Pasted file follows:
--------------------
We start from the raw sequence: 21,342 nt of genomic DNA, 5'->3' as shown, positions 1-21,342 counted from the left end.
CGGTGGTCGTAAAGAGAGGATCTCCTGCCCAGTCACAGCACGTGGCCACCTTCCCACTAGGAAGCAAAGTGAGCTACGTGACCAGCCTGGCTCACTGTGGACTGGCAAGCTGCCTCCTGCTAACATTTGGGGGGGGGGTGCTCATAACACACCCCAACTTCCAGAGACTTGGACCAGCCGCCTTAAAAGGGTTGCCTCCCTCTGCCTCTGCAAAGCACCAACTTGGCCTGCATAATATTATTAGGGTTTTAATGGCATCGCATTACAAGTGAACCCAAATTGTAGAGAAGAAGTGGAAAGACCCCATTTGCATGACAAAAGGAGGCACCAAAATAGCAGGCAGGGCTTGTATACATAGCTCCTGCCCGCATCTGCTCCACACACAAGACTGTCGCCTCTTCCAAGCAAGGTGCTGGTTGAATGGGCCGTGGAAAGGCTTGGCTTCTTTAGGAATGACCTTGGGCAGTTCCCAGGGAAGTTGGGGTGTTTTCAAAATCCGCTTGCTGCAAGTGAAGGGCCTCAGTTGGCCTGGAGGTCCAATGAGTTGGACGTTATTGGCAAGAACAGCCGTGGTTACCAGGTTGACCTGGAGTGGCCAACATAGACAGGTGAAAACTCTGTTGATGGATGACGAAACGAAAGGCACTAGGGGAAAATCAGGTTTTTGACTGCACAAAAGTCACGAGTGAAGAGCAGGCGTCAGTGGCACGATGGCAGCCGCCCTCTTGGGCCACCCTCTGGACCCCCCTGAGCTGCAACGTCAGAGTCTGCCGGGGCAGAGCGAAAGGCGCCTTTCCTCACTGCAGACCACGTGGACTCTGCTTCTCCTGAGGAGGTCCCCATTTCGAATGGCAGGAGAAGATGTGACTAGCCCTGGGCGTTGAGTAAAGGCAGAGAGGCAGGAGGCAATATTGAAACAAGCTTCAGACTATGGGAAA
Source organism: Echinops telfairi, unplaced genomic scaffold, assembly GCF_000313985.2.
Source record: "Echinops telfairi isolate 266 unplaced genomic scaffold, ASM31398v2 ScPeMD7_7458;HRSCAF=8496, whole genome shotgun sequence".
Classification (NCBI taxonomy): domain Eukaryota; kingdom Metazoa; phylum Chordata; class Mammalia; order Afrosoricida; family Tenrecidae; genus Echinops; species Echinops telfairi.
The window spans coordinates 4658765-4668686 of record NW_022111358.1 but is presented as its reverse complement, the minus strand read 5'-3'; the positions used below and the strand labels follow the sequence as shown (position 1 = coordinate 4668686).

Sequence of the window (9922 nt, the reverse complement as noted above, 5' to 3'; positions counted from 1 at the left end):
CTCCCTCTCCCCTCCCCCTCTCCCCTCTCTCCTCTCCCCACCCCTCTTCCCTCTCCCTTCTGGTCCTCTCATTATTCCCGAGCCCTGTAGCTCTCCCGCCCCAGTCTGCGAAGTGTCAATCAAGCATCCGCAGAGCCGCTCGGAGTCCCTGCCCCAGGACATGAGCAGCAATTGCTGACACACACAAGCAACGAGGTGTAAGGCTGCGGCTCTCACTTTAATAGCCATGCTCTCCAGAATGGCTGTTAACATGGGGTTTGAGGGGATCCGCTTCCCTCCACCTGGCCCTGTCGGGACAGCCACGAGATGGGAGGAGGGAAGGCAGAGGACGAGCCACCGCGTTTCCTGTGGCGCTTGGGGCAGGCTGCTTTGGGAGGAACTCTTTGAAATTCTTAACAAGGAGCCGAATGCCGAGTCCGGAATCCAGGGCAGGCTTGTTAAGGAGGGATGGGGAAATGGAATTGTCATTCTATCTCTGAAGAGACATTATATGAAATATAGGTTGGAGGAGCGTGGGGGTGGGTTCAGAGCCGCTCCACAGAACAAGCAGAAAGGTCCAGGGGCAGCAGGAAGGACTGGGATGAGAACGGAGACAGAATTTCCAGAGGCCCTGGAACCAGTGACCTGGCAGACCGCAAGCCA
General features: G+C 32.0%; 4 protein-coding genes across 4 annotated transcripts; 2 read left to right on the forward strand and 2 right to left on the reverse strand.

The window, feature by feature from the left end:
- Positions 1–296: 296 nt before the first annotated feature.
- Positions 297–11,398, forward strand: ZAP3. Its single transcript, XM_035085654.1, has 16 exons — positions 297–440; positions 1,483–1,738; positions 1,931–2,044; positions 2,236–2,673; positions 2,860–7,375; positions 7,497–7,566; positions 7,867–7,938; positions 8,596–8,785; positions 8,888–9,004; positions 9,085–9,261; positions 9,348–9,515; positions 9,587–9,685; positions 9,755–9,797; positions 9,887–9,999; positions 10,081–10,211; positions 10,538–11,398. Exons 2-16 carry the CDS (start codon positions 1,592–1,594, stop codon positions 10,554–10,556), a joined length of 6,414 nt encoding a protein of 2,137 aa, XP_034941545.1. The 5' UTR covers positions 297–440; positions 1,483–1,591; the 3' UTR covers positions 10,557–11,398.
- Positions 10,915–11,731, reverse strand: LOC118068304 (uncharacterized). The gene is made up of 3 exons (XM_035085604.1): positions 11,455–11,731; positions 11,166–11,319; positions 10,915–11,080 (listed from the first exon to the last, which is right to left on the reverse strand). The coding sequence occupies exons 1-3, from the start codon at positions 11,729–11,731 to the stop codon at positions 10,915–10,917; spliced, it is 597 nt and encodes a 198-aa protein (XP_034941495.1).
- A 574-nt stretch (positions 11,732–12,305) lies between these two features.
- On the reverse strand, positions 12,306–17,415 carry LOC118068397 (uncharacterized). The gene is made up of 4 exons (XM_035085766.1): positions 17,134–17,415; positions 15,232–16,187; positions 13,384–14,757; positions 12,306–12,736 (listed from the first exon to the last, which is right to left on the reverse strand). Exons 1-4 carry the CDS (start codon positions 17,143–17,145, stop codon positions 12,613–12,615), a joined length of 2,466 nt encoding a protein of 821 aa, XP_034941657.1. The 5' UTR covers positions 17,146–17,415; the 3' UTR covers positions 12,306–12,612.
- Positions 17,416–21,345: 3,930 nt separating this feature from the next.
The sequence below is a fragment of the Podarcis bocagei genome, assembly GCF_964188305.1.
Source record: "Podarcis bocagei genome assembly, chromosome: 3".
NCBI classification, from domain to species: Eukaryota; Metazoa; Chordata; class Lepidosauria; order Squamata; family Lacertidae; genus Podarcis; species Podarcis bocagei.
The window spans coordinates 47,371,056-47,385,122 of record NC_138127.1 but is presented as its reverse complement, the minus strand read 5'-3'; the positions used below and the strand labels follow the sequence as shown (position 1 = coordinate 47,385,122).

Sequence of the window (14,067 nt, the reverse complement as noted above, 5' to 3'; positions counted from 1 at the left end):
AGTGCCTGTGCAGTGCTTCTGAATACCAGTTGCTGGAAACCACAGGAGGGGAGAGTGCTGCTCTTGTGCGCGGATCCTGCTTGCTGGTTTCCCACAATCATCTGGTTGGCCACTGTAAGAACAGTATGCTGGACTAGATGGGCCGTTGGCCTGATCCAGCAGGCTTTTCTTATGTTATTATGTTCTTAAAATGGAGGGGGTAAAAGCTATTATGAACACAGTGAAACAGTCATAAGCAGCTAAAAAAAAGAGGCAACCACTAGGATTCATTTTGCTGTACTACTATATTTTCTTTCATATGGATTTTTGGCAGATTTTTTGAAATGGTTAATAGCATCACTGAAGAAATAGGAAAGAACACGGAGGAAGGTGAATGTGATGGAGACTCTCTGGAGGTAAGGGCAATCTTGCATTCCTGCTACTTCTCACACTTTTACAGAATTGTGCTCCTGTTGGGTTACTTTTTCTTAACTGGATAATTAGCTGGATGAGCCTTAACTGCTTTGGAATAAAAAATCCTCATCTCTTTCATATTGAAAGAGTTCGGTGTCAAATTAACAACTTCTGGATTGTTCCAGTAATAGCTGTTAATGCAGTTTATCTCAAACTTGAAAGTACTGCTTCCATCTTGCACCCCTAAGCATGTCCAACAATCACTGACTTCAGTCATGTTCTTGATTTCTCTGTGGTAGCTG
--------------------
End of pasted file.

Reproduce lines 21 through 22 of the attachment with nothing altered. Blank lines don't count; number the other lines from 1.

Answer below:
Sequence of the window (14,067 nt, the reverse complement as noted above, 5' to 3'; positions counted from 1 at the left end):
AGTGCCTGTGCAGTGCTTCTGAATACCAGTTGCTGGAAACCACAGGAGGGGAGAGTGCTGCTCTTGTGCGCGGATCCTGCTTGCTGGTTTCCCACAATCATCTGGTTGGCCACTGTAAGAACAGTATGCTGGACTAGATGGGCCGTTGGCCTGATCCAGCAGGCTTTTCTTATGTTATTATGTTCTTAAAATGGAGGGGGTAAAAGCTATTATGAACACAGTGAAACAGTCATAAGCAGCTAAAAAAAAGAGGCAACCACTAGGATTCATTTTGCTGTACTACTATATTTTCTTTCATATGGATTTTTGGCAGATTTTTTGAAATGGTTAATAGCATCACTGAAGAAATAGGAAAGAACACGGAGGAAGGTGAATGTGATGGAGACTCTCTGGAGGTAAGGGCAATCTTGCATTCCTGCTACTTCTCACACTTTTACAGAATTGTGCTCCTGTTGGGTTACTTTTTCTTAACTGGATAATTAGCTGGATGAGCCTTAACTGCTTTGGAATAAAAAATCCTCATCTCTTTCATATTGAAAGAGTTCGGTGTCAAATTAACAACTTCTGGATTGTTCCAGTAATAGCTGTTAATGCAGTTTATCTCAAACTTGAAAGTACTGCTTCCATCTTGCACCCCTAAGCATGTCCAACAATCACTGACTTCAGTCATGTTCTTGATTTCTCTGTGGTAGCTG